The state is reacting with renewed measures for fire safety after a 24-unit apartment complex in Quincy caught fire in July, destroying much of the roof and structure and causing the building to be condemned.
According to reports, the fire started when a charcoal grill being used on a balcony of one of the Faxon Park Apartment Complex buildings ignited the wooden balcony and traveled into the attic.
State Fire Marshal Stephen Coan today released the findings of the investigation that occurred surrounding the fire, saying that he was concerned that so many units were lost in a building that had sprinklers.
“It is incumbent on local fire and building officials to take the lessons learned from this fire and prevent similar or worse fires in their own jurisdictions,” Coan said. “This is not the first fire we’ve had in this type of large apartment building and if this fire had happened in the middle of the night, we might not have been so fortunate to have no casualties.”
The investigation centered on the complex’s sister buildings and building plans, as much of the building that caught on fire was completely destroyed and thus beyond review.
According to the report, the building was not built to the approved state building codes and fire codes in several areas, including draft stopping – which protects large buildings from fire spread in open spaces, and the sprinkler systems.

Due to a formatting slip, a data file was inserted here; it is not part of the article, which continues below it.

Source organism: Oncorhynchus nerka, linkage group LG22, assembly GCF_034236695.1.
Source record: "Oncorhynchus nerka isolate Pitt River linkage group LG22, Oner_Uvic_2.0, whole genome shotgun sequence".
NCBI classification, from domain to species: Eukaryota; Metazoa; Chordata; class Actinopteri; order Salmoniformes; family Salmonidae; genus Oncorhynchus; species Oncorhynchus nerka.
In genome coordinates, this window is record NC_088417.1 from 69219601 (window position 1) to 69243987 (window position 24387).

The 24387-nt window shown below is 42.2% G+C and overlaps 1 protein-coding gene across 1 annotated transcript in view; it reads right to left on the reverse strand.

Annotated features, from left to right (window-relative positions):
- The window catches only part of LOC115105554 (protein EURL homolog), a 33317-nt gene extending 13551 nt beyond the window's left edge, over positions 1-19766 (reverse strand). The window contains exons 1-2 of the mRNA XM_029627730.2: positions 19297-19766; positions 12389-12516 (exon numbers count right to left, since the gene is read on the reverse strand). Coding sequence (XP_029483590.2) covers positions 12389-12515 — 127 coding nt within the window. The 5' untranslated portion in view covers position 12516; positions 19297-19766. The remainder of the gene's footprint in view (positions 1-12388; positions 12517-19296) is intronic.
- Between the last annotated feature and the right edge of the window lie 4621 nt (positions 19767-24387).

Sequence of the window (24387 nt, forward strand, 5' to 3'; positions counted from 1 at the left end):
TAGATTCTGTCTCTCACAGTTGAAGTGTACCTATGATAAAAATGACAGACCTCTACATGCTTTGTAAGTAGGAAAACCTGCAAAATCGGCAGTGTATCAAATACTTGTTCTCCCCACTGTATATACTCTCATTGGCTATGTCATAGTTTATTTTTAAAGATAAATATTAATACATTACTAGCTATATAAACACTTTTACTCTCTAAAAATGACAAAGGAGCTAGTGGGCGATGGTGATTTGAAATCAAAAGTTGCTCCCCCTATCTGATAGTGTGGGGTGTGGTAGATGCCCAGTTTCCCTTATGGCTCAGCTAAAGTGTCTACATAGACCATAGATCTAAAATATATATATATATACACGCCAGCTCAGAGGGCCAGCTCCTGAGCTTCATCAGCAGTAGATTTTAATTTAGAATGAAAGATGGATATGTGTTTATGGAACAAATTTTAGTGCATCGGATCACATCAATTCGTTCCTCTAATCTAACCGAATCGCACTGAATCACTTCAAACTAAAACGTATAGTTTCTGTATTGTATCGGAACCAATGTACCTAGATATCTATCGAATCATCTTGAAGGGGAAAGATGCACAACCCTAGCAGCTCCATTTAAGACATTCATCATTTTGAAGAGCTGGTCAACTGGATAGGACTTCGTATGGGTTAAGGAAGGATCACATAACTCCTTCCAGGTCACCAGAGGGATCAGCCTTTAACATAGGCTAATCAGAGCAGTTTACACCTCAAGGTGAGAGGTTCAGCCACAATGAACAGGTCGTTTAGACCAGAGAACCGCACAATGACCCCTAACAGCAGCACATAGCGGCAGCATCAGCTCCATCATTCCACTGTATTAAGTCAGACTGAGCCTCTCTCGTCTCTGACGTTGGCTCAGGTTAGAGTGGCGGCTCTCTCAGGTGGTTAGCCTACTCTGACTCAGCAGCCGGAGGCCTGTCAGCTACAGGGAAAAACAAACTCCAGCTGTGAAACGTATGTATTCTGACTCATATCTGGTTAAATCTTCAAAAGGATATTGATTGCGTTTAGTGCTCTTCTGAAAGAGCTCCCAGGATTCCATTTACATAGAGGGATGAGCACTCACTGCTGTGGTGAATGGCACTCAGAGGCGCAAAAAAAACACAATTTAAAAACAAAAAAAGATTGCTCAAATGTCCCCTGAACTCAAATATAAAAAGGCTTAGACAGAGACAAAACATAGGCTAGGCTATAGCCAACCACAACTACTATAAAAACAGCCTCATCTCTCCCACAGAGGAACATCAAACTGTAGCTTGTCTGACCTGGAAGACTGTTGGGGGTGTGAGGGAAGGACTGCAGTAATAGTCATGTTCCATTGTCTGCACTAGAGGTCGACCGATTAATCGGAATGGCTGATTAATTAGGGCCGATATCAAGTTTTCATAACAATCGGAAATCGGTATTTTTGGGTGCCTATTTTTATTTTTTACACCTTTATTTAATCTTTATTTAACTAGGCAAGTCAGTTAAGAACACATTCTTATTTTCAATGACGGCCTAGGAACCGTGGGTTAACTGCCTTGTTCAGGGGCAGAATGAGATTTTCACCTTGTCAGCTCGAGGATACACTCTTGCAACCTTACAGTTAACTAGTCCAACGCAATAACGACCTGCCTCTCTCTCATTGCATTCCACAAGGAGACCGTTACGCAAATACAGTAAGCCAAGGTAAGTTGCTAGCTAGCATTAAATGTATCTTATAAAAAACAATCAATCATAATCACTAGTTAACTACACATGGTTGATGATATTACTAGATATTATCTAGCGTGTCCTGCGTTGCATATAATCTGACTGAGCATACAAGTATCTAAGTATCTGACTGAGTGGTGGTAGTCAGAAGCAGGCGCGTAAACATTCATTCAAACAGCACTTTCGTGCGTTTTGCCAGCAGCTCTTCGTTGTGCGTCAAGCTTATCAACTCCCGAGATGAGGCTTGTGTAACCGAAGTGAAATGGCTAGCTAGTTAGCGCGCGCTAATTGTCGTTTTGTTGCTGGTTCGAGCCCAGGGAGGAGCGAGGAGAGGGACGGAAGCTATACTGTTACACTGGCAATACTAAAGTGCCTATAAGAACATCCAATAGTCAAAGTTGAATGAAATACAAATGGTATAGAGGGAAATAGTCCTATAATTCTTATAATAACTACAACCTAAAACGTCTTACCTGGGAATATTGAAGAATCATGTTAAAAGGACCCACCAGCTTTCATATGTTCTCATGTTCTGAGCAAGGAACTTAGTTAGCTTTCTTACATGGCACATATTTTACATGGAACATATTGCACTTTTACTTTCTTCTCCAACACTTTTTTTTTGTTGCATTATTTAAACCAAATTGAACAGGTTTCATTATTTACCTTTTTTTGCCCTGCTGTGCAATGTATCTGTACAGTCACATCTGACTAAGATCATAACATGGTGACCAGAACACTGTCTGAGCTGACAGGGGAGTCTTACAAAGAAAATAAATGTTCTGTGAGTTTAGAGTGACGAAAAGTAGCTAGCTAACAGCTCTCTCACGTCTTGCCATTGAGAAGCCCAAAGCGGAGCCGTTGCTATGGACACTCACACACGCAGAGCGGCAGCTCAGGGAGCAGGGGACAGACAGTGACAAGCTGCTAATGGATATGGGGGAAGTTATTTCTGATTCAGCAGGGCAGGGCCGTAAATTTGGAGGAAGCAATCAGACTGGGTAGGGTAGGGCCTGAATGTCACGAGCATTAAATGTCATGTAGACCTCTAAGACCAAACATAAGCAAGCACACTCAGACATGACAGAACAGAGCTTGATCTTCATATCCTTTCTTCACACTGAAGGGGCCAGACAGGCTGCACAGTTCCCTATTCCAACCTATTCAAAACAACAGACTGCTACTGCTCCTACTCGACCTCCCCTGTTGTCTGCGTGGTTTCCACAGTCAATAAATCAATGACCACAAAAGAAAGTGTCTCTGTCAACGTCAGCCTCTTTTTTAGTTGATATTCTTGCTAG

As a result, state officials will seek more stringent measures for implementation of fire protection standards, and have encouraged local building and fire departments to review buildings in their area for violations.
Quincy officials have already begun this process, taking corrective action on the remaining buildings at Faxon Park. According to a release, the building owners have either completed the corrective work or it is under way.
The city has also ordered the building owners to hire a registered fire-protection engineer to ensure fire sprinkler systems are properly installed and maintained in the complex.
The state is still waiting to understand to what extent the building was in violation of building codes as it regards sprinklers, as the permit was issued during a transition of new rules and regulations.
Although the building had interior sprinklers, it did not have sprinklers in the attic or on the balconies.
However, the investigation did uncover that the building was definitely in violation of building codes as it concerns draft stopping and fire barriers.
“The draft stopping in the attic, designed to impede the spread of fire and smoke through the attic, was not constructed according to the approved plan and is also a violation of the building code,” a release said. “It was not continuous and access panels were left open. This allowed the fire and smoke to travel across the attic unimpeded.”
The building also lacked fire-rated barriers from the vinyl soffits on the balconies, which allowed the fire on the balcony to enter the void space unimpeded.
Regardless of what has occurred, Coan has persuaded the Board of Building Regulations in the most updated edition of the State’s Building Codes to require more sprinklers in buildings of this size, and include sprinklers on the balconies and in the attic.
Additionally, “this fire underscores the need to finalize that adoption and set [national] uniform standards for building owners on how to properly maintain these [water] systems,” a release on the investigation said.
Overall, it has helped to highlight the need for increased measures.
“While we have taken steps to ensure these types of buildings are better protected from fire in the future, we need to make sure those already built are as safe as possible,” Coan said.